If you are a craft beer enthusiast, then you probably have noticed that many of A2’s bars are now selling growlers—a large, to-go jug of beer. Now on tap are several more legislative bills that will loosen brewery and brew pub restrictions, from increasing the barrel threshold for microbrewers to allowing certain businesses to obtain temporary liquor licenses before they receive final approval. The proposed bills would also prohibit bars from advertising a glass of beer as a pint unless the glass contains 16 ounces of beer but would permit small breweries, that produce fewer than 1,000 barrels a year, to self-distribute in restricted areas. So far, the bills have all passed the House, and will now go to the Senate for consideration.
One of the things Michigan is most known for is our breweries. And nothing beats the delicious taste of a cool beer from one of our favorite breweries. With the addition of growlers, we can enjoy our favorite beers from our favorite local breweries from the comfort of our own home. We live in a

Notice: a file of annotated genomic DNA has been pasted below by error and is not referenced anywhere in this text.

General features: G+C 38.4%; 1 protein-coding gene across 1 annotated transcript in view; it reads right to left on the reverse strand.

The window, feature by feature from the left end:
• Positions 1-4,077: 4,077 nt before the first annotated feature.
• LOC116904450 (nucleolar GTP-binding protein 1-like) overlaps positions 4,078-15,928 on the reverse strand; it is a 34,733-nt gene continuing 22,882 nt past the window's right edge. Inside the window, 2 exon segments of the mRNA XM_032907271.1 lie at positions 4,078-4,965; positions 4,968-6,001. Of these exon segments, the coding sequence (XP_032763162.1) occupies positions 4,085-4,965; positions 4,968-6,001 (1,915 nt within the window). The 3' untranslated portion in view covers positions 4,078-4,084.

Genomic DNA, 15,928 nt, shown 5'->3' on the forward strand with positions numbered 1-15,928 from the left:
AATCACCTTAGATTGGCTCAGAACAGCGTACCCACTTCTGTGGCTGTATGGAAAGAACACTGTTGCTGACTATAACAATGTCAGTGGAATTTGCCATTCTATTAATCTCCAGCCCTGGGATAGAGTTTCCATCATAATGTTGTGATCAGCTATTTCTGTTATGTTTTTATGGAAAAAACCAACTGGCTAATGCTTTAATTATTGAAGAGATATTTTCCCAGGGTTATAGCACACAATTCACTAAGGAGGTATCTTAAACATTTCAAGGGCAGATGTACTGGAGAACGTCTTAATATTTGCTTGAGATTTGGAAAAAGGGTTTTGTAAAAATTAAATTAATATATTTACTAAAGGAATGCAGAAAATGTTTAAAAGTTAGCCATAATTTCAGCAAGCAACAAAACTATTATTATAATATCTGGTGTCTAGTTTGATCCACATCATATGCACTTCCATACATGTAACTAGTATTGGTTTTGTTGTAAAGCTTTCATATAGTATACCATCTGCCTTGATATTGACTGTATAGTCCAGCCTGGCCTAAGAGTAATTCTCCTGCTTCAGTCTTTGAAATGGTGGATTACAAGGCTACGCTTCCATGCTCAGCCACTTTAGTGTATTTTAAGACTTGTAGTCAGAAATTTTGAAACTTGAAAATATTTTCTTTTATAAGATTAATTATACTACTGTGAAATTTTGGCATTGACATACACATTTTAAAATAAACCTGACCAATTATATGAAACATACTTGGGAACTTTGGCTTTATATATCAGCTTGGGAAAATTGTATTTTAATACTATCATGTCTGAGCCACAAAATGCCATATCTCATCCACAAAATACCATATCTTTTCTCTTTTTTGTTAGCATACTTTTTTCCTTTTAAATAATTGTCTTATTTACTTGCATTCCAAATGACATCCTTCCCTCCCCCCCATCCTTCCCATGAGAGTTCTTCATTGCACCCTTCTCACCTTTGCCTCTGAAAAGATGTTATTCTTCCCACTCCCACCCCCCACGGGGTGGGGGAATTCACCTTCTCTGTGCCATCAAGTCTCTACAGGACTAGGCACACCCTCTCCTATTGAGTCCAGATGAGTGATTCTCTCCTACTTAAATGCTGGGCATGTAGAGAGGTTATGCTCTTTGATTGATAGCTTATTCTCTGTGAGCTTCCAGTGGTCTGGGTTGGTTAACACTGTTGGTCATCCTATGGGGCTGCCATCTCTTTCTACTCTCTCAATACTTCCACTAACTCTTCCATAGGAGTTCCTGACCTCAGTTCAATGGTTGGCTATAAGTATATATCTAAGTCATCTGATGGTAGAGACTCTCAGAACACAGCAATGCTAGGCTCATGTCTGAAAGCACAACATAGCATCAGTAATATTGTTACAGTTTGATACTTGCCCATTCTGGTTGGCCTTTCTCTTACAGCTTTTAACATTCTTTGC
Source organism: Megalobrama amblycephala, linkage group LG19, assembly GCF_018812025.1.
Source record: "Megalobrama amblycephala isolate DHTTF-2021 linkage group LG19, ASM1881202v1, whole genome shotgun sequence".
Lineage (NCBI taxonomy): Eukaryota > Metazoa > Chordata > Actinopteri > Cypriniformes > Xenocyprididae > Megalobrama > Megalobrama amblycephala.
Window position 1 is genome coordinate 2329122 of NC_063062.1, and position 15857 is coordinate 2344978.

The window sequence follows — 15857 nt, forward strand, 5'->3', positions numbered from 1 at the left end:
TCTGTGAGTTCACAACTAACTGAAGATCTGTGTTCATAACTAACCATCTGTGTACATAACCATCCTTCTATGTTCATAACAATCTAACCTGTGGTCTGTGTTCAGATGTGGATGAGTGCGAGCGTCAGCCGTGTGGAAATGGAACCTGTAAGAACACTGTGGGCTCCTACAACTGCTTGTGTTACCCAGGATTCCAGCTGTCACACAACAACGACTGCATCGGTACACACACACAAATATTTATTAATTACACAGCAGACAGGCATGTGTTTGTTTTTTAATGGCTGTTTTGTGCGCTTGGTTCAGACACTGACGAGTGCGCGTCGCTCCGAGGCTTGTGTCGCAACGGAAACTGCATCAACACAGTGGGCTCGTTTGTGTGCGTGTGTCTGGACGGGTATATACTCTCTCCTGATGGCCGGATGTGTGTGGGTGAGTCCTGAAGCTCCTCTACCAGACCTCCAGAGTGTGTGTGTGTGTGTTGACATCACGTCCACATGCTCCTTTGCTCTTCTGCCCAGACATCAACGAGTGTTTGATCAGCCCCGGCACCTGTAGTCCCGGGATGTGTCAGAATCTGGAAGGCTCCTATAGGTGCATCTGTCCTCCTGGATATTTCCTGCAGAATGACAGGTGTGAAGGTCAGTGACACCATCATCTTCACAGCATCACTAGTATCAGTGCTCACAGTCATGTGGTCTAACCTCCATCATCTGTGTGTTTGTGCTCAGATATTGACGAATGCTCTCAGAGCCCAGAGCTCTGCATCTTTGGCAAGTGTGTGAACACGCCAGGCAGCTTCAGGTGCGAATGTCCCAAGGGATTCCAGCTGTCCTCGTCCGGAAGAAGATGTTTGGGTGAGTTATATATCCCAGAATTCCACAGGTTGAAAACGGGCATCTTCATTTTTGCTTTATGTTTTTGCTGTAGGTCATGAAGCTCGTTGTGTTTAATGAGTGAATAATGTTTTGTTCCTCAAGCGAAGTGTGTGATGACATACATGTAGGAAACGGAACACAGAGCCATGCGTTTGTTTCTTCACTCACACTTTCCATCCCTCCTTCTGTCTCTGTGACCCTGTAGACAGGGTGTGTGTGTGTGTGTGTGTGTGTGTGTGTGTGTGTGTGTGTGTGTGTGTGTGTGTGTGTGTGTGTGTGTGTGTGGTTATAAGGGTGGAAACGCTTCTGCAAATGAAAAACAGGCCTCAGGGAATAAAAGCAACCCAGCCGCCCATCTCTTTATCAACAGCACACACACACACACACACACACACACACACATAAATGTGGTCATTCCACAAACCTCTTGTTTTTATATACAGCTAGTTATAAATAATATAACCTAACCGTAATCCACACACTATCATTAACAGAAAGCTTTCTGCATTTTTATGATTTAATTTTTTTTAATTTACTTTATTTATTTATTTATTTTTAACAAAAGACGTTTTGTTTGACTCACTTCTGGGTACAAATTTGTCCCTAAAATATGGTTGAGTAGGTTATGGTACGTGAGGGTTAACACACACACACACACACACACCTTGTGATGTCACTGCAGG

Project 206 masterfully melds freak-out jazz sensibilities with progressive rock tendencies on their instrumental, four-track sophomore EP, Volatile.
All live music venues are vital. That’s our starting point for this series. The stories we’re sharing here demonstrate that local establishments hosting performances by local musicians should never be taken for granted— particularly in a post-pandemic world. When it comes to the Ark, you could argue that there’s been a dedicated constituency that has
The Truth About Human Trafficking: Local expert Bridgette Carr dispels common myths and offers real solutionsMay 21, 2020
The phrase “human trafficking” can conjure up terrifying images of teenage girls being snatched up at the local mall— a problematic misconception about the realities of human trafficking. Bridgette Carr, director of the University of Michigan Law Human Trafficking Clinic, explains that “buying into this type of narrative is harming those who are actual victims